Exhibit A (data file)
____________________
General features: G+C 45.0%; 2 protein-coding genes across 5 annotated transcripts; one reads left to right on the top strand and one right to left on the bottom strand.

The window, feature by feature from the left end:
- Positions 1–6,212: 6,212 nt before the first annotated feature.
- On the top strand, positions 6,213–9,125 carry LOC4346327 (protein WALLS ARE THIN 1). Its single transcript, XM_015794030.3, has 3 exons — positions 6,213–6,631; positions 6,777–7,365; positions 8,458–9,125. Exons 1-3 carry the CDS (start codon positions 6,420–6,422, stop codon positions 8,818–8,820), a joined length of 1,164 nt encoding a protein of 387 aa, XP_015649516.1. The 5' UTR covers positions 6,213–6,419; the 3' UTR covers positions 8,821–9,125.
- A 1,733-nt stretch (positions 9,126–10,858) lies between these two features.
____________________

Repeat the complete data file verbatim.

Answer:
General features: G+C 45.0%; 2 protein-coding genes across 5 annotated transcripts; one reads left to right on the top strand and one right to left on the bottom strand.

The window, feature by feature from the left end:
- Positions 1–6,212: 6,212 nt before the first annotated feature.
- On the top strand, positions 6,213–9,125 carry LOC4346327 (protein WALLS ARE THIN 1). Its single transcript, XM_015794030.3, has 3 exons — positions 6,213–6,631; positions 6,777–7,365; positions 8,458–9,125. Exons 1-3 carry the CDS (start codon positions 6,420–6,422, stop codon positions 8,818–8,820), a joined length of 1,164 nt encoding a protein of 387 aa, XP_015649516.1. The 5' UTR covers positions 6,213–6,419; the 3' UTR covers positions 8,821–9,125.
- A 1,733-nt stretch (positions 9,126–10,858) lies between these two features.